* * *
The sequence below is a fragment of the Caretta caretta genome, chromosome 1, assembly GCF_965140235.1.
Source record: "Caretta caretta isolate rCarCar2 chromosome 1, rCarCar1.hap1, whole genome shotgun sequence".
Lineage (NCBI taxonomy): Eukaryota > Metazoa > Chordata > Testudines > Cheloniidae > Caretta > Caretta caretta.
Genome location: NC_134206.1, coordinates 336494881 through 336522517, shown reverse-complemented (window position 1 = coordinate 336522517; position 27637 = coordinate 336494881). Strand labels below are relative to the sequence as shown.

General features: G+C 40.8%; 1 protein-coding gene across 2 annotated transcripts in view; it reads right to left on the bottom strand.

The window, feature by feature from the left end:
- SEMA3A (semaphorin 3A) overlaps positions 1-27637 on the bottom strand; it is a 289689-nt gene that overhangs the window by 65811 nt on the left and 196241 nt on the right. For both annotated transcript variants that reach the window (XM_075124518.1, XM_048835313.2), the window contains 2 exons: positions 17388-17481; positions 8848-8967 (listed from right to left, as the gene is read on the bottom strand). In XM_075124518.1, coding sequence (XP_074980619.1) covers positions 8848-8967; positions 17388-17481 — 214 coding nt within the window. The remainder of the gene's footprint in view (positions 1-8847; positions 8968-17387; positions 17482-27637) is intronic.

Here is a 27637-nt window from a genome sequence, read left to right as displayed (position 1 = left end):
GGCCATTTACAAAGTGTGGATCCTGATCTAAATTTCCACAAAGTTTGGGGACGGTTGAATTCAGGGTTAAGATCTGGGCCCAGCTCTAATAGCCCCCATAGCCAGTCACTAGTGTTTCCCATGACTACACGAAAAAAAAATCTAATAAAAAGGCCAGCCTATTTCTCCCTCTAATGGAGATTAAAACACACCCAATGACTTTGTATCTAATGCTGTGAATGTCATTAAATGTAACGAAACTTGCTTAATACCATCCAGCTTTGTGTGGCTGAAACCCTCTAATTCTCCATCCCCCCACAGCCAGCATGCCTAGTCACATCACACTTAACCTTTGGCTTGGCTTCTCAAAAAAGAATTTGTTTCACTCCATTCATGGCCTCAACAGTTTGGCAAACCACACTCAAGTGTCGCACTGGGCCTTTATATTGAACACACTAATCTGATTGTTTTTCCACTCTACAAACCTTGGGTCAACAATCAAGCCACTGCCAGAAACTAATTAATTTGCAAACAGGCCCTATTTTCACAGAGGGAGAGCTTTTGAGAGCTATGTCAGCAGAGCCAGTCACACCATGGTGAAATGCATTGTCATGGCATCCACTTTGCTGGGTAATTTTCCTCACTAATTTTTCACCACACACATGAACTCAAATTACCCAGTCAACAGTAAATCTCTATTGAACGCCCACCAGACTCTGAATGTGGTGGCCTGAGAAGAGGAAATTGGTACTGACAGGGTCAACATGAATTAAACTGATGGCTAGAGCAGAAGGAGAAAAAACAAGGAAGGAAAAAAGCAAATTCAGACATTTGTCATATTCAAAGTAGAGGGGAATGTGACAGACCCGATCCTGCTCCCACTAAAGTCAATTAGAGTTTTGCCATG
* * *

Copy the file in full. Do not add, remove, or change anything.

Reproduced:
The sequence below is a fragment of the Caretta caretta genome, chromosome 1, assembly GCF_965140235.1.
Source record: "Caretta caretta isolate rCarCar2 chromosome 1, rCarCar1.hap1, whole genome shotgun sequence".
Lineage (NCBI taxonomy): Eukaryota > Metazoa > Chordata > Testudines > Cheloniidae > Caretta > Caretta caretta.
Genome location: NC_134206.1, coordinates 336494881 through 336522517, shown reverse-complemented (window position 1 = coordinate 336522517; position 27637 = coordinate 336494881). Strand labels below are relative to the sequence as shown.

General features: G+C 40.8%; 1 protein-coding gene across 2 annotated transcripts in view; it reads right to left on the bottom strand.

The window, feature by feature from the left end:
- SEMA3A (semaphorin 3A) overlaps positions 1-27637 on the bottom strand; it is a 289689-nt gene that overhangs the window by 65811 nt on the left and 196241 nt on the right. For both annotated transcript variants that reach the window (XM_075124518.1, XM_048835313.2), the window contains 2 exons: positions 17388-17481; positions 8848-8967 (listed from right to left, as the gene is read on the bottom strand). In XM_075124518.1, coding sequence (XP_074980619.1) covers positions 8848-8967; positions 17388-17481 — 214 coding nt within the window. The remainder of the gene's footprint in view (positions 1-8847; positions 8968-17387; positions 17482-27637) is intronic.

Here is a 27637-nt window from a genome sequence, read left to right as displayed (position 1 = left end):
GGCCATTTACAAAGTGTGGATCCTGATCTAAATTTCCACAAAGTTTGGGGACGGTTGAATTCAGGGTTAAGATCTGGGCCCAGCTCTAATAGCCCCCATAGCCAGTCACTAGTGTTTCCCATGACTACACGAAAAAAAAATCTAATAAAAAGGCCAGCCTATTTCTCCCTCTAATGGAGATTAAAACACACCCAATGACTTTGTATCTAATGCTGTGAATGTCATTAAATGTAACGAAACTTGCTTAATACCATCCAGCTTTGTGTGGCTGAAACCCTCTAATTCTCCATCCCCCCACAGCCAGCATGCCTAGTCACATCACACTTAACCTTTGGCTTGGCTTCTCAAAAAAGAATTTGTTTCACTCCATTCATGGCCTCAACAGTTTGGCAAACCACACTCAAGTGTCGCACTGGGCCTTTATATTGAACACACTAATCTGATTGTTTTTCCACTCTACAAACCTTGGGTCAACAATCAAGCCACTGCCAGAAACTAATTAATTTGCAAACAGGCCCTATTTTCACAGAGGGAGAGCTTTTGAGAGCTATGTCAGCAGAGCCAGTCACACCATGGTGAAATGCATTGTCATGGCATCCACTTTGCTGGGTAATTTTCCTCACTAATTTTTCACCACACACATGAACTCAAATTACCCAGTCAACAGTAAATCTCTATTGAACGCCCACCAGACTCTGAATGTGGTGGCCTGAGAAGAGGAAATTGGTACTGACAGGGTCAACATGAATTAAACTGATGGCTAGAGCAGAAGGAGAAAAAACAAGGAAGGAAAAAAGCAAATTCAGACATTTGTCATATTCAAAGTAGAGGGGAATGTGACAGACCCGATCCTGCTCCCACTAAAGTCAATTAGAGTTTTGCCATG